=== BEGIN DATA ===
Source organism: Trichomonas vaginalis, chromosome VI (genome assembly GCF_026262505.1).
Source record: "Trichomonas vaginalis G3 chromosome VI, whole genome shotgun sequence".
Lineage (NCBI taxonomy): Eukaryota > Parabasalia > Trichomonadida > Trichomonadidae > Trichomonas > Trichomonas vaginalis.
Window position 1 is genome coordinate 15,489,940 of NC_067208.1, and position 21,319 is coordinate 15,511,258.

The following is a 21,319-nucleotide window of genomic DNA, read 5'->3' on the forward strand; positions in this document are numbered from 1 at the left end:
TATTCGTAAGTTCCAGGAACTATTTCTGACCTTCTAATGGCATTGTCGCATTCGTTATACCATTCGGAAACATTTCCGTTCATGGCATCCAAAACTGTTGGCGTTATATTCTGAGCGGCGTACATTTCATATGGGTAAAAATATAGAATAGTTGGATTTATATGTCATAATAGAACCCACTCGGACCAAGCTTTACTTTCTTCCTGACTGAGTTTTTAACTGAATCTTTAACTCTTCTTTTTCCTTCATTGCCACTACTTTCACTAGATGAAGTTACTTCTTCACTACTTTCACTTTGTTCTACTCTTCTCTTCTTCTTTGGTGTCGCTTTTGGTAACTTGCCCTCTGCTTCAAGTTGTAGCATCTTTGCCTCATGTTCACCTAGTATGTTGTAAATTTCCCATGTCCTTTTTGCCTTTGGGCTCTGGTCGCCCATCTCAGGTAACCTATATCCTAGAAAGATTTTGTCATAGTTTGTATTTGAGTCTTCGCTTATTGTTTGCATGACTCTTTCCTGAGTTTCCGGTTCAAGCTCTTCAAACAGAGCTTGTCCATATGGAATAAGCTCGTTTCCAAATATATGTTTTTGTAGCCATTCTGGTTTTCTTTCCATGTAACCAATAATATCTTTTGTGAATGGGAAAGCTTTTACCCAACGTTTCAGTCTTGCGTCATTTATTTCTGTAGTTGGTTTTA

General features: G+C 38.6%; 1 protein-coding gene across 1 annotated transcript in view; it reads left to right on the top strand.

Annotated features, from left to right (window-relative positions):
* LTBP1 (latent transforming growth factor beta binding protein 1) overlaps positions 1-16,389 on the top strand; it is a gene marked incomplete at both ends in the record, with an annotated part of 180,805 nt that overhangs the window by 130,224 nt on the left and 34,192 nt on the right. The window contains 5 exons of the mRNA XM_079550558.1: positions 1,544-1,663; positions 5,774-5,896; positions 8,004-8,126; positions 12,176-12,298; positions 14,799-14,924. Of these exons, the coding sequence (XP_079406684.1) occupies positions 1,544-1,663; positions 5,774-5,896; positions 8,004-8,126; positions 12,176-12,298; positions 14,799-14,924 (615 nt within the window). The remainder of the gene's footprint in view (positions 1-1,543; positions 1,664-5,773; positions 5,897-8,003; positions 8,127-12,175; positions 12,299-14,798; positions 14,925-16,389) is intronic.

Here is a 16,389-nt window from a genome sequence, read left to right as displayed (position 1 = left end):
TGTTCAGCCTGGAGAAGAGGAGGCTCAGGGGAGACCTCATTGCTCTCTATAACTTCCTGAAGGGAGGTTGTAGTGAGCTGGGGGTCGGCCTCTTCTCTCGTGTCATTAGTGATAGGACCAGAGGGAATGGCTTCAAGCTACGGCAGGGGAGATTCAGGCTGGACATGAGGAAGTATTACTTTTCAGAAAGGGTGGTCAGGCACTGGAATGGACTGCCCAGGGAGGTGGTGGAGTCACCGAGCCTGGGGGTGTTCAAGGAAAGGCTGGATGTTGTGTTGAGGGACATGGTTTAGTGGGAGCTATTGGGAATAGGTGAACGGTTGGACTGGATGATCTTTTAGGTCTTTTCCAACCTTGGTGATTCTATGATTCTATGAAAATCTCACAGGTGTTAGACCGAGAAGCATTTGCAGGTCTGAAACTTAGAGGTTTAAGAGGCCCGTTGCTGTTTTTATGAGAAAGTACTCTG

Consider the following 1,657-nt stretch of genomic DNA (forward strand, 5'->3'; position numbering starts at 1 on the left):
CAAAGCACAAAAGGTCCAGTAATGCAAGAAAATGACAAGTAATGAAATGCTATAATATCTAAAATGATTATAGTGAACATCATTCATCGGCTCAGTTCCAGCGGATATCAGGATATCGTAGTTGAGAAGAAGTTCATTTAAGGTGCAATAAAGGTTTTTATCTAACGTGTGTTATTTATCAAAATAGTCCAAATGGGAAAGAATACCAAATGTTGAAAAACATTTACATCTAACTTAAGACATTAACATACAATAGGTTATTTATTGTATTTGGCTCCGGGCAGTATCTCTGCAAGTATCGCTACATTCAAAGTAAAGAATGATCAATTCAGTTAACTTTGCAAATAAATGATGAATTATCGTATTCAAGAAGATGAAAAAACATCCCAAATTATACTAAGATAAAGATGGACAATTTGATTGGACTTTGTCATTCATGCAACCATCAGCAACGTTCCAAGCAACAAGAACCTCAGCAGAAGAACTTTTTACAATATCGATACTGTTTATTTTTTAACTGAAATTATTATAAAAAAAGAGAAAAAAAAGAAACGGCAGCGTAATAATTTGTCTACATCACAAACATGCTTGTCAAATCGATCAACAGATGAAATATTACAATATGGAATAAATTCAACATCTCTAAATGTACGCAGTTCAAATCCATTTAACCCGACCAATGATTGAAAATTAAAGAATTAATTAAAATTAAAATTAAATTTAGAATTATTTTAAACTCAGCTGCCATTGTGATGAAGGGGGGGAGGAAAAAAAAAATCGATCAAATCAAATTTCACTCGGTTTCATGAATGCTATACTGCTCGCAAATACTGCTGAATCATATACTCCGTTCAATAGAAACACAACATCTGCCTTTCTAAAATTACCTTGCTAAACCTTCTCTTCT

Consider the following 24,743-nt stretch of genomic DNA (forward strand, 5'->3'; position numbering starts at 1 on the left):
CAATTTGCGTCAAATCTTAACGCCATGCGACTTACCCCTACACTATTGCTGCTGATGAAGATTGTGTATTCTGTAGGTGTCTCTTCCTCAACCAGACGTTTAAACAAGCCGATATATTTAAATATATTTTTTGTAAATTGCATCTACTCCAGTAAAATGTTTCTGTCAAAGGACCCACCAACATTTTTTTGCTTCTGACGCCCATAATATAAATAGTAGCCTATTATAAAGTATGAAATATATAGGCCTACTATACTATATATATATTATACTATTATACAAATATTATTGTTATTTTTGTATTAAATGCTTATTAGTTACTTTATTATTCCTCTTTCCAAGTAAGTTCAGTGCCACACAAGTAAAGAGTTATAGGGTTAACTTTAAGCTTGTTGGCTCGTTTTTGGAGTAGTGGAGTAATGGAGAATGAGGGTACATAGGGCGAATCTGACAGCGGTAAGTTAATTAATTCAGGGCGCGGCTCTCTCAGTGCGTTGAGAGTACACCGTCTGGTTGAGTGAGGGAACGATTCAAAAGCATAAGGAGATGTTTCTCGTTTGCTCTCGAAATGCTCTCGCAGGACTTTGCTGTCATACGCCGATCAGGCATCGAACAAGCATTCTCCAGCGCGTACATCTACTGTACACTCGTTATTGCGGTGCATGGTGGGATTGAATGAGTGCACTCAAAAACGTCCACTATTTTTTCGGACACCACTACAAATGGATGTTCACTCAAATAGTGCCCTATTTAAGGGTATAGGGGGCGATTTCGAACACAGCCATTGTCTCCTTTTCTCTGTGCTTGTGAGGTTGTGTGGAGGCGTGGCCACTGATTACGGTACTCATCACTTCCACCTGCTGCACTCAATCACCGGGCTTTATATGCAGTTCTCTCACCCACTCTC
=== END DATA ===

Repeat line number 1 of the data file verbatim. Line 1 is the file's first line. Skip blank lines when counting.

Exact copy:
Source organism: Trichomonas vaginalis, chromosome VI (genome assembly GCF_026262505.1).